Many illnesses are related to stress. The advice is often to ‘de-stress’ or avoid stress altogether. But, this is simply impossible. Because stress is the engine behind our actions. Stress indicates that you are doing something exciting, something new. That you are learning and discovering. No progress without stress.
To view things differently in order to change your attitude is called 'reframing'. This can be life changing. These 3 perspectives help you to go to work enthusiastically – even if you feel pressure to perform well or if you are stressed.
1. Stress won’t harm you
You have to give a presentation to get your project approved by the management team. Or you have so much on your plate that you rush to get everything done. You feel stressed. Sometimes all day long. Or even every day. Your heart rate goes up and you breathe faster.
Courage feels the same as joy
Research shows that not the physical stress itself, but your response to stress determines whether it has harmful consequences. If you choose to experience stress as helpful - for example, "because I breathe faster my brain gets more oxygen and I can think better" - you create courage, which physically feels the same as joy. With positive stress, your blood vessels remain flexible and wide. With negative stress, your blood vessels narrow, which in the long run affects your health. Therefore, how you think and act during stress makes all the difference.
Oxytocin for resilience and recovery
And this is not all. In addition to the well-known hormone adrenaline, another stress hormone is released, called oxytocin. This hormone stimulates social behaviour: you automatically seek help from others or you help others. It is a survival mechanism. This hormone also ensures that the heart tissue recovers. When you choose to connect with others during a stress reaction, the production of oxytocin is stimulated. This creates physical resilience and recovery. And at the same time you create social interactions.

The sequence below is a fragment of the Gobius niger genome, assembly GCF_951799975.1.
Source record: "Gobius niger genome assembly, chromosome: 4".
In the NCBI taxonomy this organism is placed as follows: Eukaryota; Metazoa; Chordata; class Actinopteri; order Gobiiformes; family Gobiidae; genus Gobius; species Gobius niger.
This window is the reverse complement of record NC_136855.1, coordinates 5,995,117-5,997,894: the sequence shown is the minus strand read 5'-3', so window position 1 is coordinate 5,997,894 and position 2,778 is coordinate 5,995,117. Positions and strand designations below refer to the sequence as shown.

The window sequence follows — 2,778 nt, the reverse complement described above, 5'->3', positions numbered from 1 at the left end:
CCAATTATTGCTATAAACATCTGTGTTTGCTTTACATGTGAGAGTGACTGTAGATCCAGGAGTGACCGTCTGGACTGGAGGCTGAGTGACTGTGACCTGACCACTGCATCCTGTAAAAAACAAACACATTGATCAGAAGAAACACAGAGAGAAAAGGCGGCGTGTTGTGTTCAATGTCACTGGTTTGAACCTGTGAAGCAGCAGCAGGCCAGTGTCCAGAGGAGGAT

2. Take some distance and choose again
Today’s society is very fast paced. As a result people often forget what they find meaningful in their existence, both private and at work. Do we still know what really affects us? What gives us fulfilment? Our own opinion on this often obscures the opinion of our environment, family, friends and colleagues. We tend to stray from our passion or inspiration. Because we try to show socially desirable behaviour. But also because we all have a desire for status and a certain level of prosperity.
Find out what really makes you happy
To find out what is good for you and what really inspires you in your work, you have to invest time to find out what really makes you happy. Is that working on your own or rather in a group? Does that involve themes like technical inventions or connecting groups of people? That is different for everyone.
Find out what values are important to you